With all this (almost) new found time here at the start of the holidays, I have actually had some time to read books that I might enjoy in a non-work related sort of way. Instead of just having to read or understand certain texts as part of my course, which can be fun and somewhat enlightening at times, it is also brilliant just to not do that for once.
And so going with this opinion and state of mind, in the middle of exam term I bought the 2600 Archive (The Best of 2600 – A Hacker’s Odyssey) book to leaf through and check out – ideally as a bit of a change to the normal stuff that I was doing (revision!). I bought it thinking that it would most likely be a reference book or a collection of old (and great) articles from 2600 that were good and worth reading, but on actually reading the book, it is clear that it is fundamentally far more than that. It is in itself a history of technology (from the 80s) starting with telephone systems going all the way up to the modern age, but it is written and presented in such a different way than everything else on the topic. The depth given is extraordinary, to such an extent that the systems mentioned and talked about are explained in such a way where you are made aware that the author of the particular article clearly knows much more than the manufacturer of the actual device in terms of it’s minute flaws and peculiar characteristics. It is truly a fascinating account of the hacker’s conquest in discovering technology throughout the last 30 years. Well worth having a look through and/or a read of.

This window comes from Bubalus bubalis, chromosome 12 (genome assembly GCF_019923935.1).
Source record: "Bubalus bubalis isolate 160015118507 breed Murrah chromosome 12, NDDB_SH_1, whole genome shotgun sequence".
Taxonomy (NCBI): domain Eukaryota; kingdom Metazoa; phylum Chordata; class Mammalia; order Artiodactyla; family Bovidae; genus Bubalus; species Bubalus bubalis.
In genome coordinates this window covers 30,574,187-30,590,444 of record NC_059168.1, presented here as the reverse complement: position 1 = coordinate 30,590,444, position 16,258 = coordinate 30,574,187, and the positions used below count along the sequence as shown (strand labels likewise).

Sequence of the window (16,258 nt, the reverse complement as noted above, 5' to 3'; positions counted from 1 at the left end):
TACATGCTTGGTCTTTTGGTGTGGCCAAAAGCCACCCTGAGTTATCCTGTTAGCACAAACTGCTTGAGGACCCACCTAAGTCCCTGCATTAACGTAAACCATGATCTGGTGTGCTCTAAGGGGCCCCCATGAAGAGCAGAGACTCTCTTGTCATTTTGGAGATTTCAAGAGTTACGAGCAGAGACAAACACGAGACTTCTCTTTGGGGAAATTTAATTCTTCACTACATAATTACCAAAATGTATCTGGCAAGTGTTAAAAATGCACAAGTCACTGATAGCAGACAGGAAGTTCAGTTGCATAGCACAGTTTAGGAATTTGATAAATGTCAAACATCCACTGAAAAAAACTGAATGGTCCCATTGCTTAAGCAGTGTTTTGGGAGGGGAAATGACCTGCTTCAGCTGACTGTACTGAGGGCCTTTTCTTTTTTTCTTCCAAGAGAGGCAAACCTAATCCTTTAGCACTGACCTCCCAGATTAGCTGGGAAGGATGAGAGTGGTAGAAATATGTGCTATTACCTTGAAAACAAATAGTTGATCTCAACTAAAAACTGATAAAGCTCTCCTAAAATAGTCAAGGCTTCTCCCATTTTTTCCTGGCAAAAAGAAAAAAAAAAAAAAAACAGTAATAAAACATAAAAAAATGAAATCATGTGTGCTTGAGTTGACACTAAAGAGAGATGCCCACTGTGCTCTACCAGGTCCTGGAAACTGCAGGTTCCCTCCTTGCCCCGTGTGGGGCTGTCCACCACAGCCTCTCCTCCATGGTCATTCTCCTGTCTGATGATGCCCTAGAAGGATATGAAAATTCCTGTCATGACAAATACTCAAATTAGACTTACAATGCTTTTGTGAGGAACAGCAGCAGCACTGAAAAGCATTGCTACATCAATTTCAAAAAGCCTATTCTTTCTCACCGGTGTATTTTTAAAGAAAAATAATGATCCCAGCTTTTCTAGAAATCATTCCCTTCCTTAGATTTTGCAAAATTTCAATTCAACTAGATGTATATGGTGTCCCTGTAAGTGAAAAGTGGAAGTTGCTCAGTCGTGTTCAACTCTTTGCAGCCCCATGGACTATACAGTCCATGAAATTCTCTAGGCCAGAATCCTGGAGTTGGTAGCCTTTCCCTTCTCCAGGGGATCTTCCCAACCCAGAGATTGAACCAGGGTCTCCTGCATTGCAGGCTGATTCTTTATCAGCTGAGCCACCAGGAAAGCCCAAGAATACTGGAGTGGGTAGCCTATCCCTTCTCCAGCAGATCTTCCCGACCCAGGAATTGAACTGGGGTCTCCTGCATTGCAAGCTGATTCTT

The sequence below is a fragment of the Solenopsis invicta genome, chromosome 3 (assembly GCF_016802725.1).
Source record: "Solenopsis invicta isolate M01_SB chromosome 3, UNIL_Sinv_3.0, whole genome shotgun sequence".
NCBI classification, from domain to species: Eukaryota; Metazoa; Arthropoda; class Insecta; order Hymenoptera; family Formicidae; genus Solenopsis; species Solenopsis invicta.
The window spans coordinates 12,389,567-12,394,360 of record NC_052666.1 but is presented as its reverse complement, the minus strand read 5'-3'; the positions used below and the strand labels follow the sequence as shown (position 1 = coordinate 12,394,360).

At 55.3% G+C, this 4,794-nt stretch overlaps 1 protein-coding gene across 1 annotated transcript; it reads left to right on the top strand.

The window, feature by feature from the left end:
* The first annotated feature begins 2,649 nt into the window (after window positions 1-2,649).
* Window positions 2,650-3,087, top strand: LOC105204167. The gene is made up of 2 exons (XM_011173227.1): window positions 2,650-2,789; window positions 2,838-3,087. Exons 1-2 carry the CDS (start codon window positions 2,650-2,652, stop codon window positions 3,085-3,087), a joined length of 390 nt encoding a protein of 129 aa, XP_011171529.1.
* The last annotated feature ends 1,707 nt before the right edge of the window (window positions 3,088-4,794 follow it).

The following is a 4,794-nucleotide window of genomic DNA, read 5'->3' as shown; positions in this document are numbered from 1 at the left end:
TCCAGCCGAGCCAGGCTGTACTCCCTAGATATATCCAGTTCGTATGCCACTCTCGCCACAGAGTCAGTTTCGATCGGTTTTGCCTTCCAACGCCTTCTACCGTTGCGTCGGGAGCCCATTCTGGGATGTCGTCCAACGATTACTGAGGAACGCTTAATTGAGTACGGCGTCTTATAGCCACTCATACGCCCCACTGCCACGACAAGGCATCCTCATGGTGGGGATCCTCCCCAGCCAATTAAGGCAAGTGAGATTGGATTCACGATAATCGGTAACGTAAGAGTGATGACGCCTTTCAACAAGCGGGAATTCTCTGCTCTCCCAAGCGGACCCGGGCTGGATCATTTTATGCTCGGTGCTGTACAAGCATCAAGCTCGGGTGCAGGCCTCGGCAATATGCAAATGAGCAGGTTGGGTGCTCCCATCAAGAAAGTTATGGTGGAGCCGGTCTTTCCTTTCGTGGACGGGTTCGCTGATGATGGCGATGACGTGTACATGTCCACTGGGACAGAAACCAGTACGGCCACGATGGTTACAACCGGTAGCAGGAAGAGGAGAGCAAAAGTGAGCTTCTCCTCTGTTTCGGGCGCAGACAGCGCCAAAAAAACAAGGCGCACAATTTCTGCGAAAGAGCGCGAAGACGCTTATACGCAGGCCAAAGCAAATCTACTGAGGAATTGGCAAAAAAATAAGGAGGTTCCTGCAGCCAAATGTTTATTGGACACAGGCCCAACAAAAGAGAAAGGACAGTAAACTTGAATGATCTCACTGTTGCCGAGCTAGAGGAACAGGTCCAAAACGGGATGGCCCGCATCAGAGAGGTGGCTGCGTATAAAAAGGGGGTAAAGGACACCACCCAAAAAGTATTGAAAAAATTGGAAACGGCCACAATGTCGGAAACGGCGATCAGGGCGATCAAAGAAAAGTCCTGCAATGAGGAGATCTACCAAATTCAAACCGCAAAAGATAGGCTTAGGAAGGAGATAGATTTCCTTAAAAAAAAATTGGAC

Also in my quest to read more enjoyable things, I came across the concepts and ideas of Saber-metrics while frolicking around on Wikipedia a few weeks ago – following some interesting leads from this great New Yorker article on basketball strategy (How David Beats Goliath, New Yorker, May 11 2009 – well worth a read) And so the Wikipedia article on Saber-metrics led me to the book Moneyball – The Art of Winning an Unfair Game by Michael Lewis. It is very well written, incredibly informative and also surprisingly addictive. I also think it could still have some serious appeal to the reader if they did not know much about baseball, however, maybe a little understanding is needed… I also feel now that I should read some more about Saber-metrics, it’s pretty phenomenal!
Now having read Moneyball and slightly starting to understand/get interested in the idea of statistical outliers and anomalies in economics, sports and pretty much everything else, I stumbled upon (or rather had suggested to me) Outliers by Malcolm Gladwell which I just started yesterday. Going on the same statistical approach to life and looking closer at data and trends etc., it hopes to in some way understand what might be going on – thus sounding like an excellent light read.
Daring Fireball also suggested Free by Chris Anderson (who is also the author of The Long Tail, another book I intend to read in the near future) which I will be reading soon (provided I can be assed to read an eBook… (no success yet – not even with Eucalyptus! – Maybe because I have no current desire to really read any of Project Gutenberg‘s books… Oops.)) And I also have The Bonfire of the Vanities to finish (which has been going on and off since January (if only I had the paperback edition I would be able to take it down to Cambridge more easily and actually finish it sooner).
Fun times ahead…